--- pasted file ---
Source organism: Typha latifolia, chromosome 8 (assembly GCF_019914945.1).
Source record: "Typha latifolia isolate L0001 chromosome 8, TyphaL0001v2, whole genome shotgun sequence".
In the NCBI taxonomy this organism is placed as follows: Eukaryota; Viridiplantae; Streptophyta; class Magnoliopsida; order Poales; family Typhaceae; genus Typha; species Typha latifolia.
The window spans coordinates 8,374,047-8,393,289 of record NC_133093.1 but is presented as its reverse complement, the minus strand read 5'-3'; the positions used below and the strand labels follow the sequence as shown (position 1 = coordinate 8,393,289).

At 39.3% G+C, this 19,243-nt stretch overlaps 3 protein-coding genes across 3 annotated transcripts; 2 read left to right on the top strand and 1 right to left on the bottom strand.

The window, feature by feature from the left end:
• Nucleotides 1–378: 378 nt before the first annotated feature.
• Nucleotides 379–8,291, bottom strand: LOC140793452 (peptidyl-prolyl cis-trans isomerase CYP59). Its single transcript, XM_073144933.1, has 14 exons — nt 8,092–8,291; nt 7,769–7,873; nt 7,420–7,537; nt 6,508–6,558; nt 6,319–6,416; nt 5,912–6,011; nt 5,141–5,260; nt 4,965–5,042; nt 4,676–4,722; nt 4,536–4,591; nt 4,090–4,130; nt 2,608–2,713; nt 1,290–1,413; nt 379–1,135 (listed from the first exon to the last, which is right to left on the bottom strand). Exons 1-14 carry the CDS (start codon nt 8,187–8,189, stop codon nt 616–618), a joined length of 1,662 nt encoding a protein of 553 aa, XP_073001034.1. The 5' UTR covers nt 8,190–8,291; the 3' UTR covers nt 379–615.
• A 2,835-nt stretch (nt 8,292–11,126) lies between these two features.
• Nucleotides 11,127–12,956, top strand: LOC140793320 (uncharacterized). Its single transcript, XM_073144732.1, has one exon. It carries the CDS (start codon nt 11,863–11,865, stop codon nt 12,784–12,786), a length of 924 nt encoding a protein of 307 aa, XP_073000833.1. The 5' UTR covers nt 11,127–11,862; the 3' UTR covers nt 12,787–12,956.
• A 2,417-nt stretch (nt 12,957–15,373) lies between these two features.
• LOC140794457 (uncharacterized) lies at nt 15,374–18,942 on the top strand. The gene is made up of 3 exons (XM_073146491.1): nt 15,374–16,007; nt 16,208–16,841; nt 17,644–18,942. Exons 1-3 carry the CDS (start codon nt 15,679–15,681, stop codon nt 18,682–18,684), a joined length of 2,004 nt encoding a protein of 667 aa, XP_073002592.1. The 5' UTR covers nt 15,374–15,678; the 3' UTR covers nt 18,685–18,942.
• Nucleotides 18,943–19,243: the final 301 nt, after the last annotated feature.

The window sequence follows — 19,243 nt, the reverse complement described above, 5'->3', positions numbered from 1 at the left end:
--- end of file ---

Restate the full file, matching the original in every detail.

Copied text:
Source organism: Typha latifolia, chromosome 8 (assembly GCF_019914945.1).
Source record: "Typha latifolia isolate L0001 chromosome 8, TyphaL0001v2, whole genome shotgun sequence".
In the NCBI taxonomy this organism is placed as follows: Eukaryota; Viridiplantae; Streptophyta; class Magnoliopsida; order Poales; family Typhaceae; genus Typha; species Typha latifolia.
The window spans coordinates 8,374,047-8,393,289 of record NC_133093.1 but is presented as its reverse complement, the minus strand read 5'-3'; the positions used below and the strand labels follow the sequence as shown (position 1 = coordinate 8,393,289).

At 39.3% G+C, this 19,243-nt stretch overlaps 3 protein-coding genes across 3 annotated transcripts; 2 read left to right on the top strand and 1 right to left on the bottom strand.

The window, feature by feature from the left end:
• Nucleotides 1–378: 378 nt before the first annotated feature.
• Nucleotides 379–8,291, bottom strand: LOC140793452 (peptidyl-prolyl cis-trans isomerase CYP59). Its single transcript, XM_073144933.1, has 14 exons — nt 8,092–8,291; nt 7,769–7,873; nt 7,420–7,537; nt 6,508–6,558; nt 6,319–6,416; nt 5,912–6,011; nt 5,141–5,260; nt 4,965–5,042; nt 4,676–4,722; nt 4,536–4,591; nt 4,090–4,130; nt 2,608–2,713; nt 1,290–1,413; nt 379–1,135 (listed from the first exon to the last, which is right to left on the bottom strand). Exons 1-14 carry the CDS (start codon nt 8,187–8,189, stop codon nt 616–618), a joined length of 1,662 nt encoding a protein of 553 aa, XP_073001034.1. The 5' UTR covers nt 8,190–8,291; the 3' UTR covers nt 379–615.
• A 2,835-nt stretch (nt 8,292–11,126) lies between these two features.
• Nucleotides 11,127–12,956, top strand: LOC140793320 (uncharacterized). Its single transcript, XM_073144732.1, has one exon. It carries the CDS (start codon nt 11,863–11,865, stop codon nt 12,784–12,786), a length of 924 nt encoding a protein of 307 aa, XP_073000833.1. The 5' UTR covers nt 11,127–11,862; the 3' UTR covers nt 12,787–12,956.
• A 2,417-nt stretch (nt 12,957–15,373) lies between these two features.
• LOC140794457 (uncharacterized) lies at nt 15,374–18,942 on the top strand. The gene is made up of 3 exons (XM_073146491.1): nt 15,374–16,007; nt 16,208–16,841; nt 17,644–18,942. Exons 1-3 carry the CDS (start codon nt 15,679–15,681, stop codon nt 18,682–18,684), a joined length of 2,004 nt encoding a protein of 667 aa, XP_073002592.1. The 5' UTR covers nt 15,374–15,678; the 3' UTR covers nt 18,685–18,942.
• Nucleotides 18,943–19,243: the final 301 nt, after the last annotated feature.

The window sequence follows — 19,243 nt, the reverse complement described above, 5'->3', positions numbered from 1 at the left end: